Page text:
We were heartbroken to watch the interviews with Vincent’s mother, Lily Chin, as she described how she had trusted the American justice system to do right by her son. She was forced to fight for him, and with the help of the Asian American civil rights group American Citizens for Justice (ACJ), they brought the first Asian American civil rights case to trial. We were inspired by their devotion to the cause, and wanted to help spread the word, but there was so much we still didn’t know.
The documentary was a great jumping-off point, but we wanted to know more, especially when it came to the civil rights movement itself and what exactly happened during the two civil rights trials. At the first trial, Ebens was found guilty and sentenced to 25 years in prison, but then the 6th Circuit Court of Appeals overturned the conviction and ordered a retrial, where he was then acquitted. The documentary doesn’t go into detail as to why exactly the conviction was overturned, why the retrial was granted and how the second trial was lost. The only insight given was that the second trial had an all-white jury in Cincinnati, unfamiliar with the context of what was happening in Detroit at the time. To us, it felt like there had to be more to the story.
We could not find much information online about the case outside of what was already in the documentary, but we were able to learn about one of the central members of the movement, Helen Zia. Her undying commitment to this case is a testament to the movement and the memory of Vincent Chin. She is an icon within the Asian American community, someone we admire as our Dr. Martin Luther King, Jr. So, what better place to start than her incredible book, Asian American Dreams, which had a chapter about her work on the Vincent Chin case? We learned a great deal about the other players in the movement, which was led by ACJ, and some of the obstacles and hardships they faced in getting a civil rights trial before a judge. But again, the book was thin on details about those trials. The only additional piece of information for that question was that the civil rights cases revolved around “recorded audio tapes” which pushed the appeal through. Although we didn’t find the details we were looking for, Zia’s book did introduce us to Liza Chan. She was the labor attorney who investigated the criminal case pro-bono, gathering enough evidence and testimonies to compel federal prosecutors to bring indictments. She was at the center of the investigation, so she had to lead us to something of substance.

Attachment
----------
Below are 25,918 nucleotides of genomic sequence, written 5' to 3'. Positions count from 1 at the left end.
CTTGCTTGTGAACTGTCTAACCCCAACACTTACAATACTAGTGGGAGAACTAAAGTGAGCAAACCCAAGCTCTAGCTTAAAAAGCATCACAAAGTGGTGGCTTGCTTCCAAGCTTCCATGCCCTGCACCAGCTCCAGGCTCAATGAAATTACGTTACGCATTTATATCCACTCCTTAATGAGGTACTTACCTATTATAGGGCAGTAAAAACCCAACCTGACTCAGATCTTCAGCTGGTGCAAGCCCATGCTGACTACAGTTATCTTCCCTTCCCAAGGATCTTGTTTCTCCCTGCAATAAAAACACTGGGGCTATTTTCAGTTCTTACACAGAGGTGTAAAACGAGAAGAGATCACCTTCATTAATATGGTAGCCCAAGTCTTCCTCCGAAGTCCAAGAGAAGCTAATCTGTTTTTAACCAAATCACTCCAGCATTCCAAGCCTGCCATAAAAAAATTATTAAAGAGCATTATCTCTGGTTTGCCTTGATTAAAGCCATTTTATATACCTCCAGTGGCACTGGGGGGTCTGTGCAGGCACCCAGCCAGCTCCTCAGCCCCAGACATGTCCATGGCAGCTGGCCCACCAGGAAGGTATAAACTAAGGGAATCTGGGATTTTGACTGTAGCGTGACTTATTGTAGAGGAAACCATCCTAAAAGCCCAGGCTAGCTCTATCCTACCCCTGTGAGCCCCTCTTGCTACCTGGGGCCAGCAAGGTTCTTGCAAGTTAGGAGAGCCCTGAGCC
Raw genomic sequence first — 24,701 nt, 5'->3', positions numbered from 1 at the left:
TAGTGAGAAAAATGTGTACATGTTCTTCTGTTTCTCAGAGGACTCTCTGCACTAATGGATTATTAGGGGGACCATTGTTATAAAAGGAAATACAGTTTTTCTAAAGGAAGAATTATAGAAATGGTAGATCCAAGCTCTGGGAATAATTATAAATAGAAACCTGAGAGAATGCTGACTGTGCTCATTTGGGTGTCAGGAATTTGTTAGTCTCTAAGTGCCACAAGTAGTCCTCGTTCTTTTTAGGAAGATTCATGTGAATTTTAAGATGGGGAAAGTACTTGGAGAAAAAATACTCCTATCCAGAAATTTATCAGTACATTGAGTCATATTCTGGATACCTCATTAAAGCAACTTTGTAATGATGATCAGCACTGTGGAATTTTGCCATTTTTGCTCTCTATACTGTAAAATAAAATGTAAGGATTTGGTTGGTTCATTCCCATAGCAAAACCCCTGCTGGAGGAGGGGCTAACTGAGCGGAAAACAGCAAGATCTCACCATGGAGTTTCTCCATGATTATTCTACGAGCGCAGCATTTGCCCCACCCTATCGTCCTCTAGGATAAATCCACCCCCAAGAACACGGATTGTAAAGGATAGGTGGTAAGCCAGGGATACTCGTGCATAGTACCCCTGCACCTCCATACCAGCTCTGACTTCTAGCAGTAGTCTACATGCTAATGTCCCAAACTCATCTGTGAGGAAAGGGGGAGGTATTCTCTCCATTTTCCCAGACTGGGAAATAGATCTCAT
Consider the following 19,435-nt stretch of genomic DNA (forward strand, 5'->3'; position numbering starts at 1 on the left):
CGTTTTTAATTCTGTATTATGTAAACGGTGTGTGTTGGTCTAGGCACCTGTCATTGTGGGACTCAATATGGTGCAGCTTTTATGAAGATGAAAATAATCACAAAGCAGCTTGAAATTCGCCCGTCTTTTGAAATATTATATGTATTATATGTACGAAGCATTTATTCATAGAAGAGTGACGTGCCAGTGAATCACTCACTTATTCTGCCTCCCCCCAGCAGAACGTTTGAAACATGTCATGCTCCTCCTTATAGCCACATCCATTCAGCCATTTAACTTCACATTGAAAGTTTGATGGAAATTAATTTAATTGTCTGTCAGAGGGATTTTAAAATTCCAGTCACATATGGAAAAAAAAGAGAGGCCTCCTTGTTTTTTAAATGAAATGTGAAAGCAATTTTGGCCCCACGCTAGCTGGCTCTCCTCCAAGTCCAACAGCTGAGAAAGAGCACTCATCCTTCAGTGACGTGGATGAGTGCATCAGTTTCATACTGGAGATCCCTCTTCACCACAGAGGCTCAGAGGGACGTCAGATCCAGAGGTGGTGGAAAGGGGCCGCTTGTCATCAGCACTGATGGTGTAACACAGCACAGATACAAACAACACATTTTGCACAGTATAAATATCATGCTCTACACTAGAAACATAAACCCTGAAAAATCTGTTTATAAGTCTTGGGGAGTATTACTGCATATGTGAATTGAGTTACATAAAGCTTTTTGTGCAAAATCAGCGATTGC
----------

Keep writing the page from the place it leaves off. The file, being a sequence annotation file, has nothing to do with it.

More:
We dug deeper into other sources and discovered what Helen was alluding to when writing about the “recorded audio tapes.” Liza was accused of having had improperly coached Vincent’s friends who were with him the night of the murder. She had recorded the conversation. The defense team discovered these recordings, which gave them grounds for an appeal. This was a huge find in our research, but a huge punch in the gut as sympathizers to the cause. These tapes seemed to let the killers walk free. But again, the details were sparse, and our trail ran cold. It was maddening. Just as we were getting answers, they only led to more questions. What exactly happened in that meeting? Why did she think it was a good idea to bring three witnesses together and record the conversation?
Now with some basic knowledge of the case, we started reaching out to members of ACJ to try and understand what happened. Speaking with them gave us more context and a deeper understanding of how the organization worked, but they made it clear that if we wanted details, we would need to come to Detroit and sift through the archives ourselves. Our research was going from a Wikipedia rabbit hole to a full-blown journalistic investigation. If we were going to make sense of this case, the honorable thing to do was to go and talk to these people, face-to-face. It was the only way we could figure out why Vincent’s killers were never held accountable.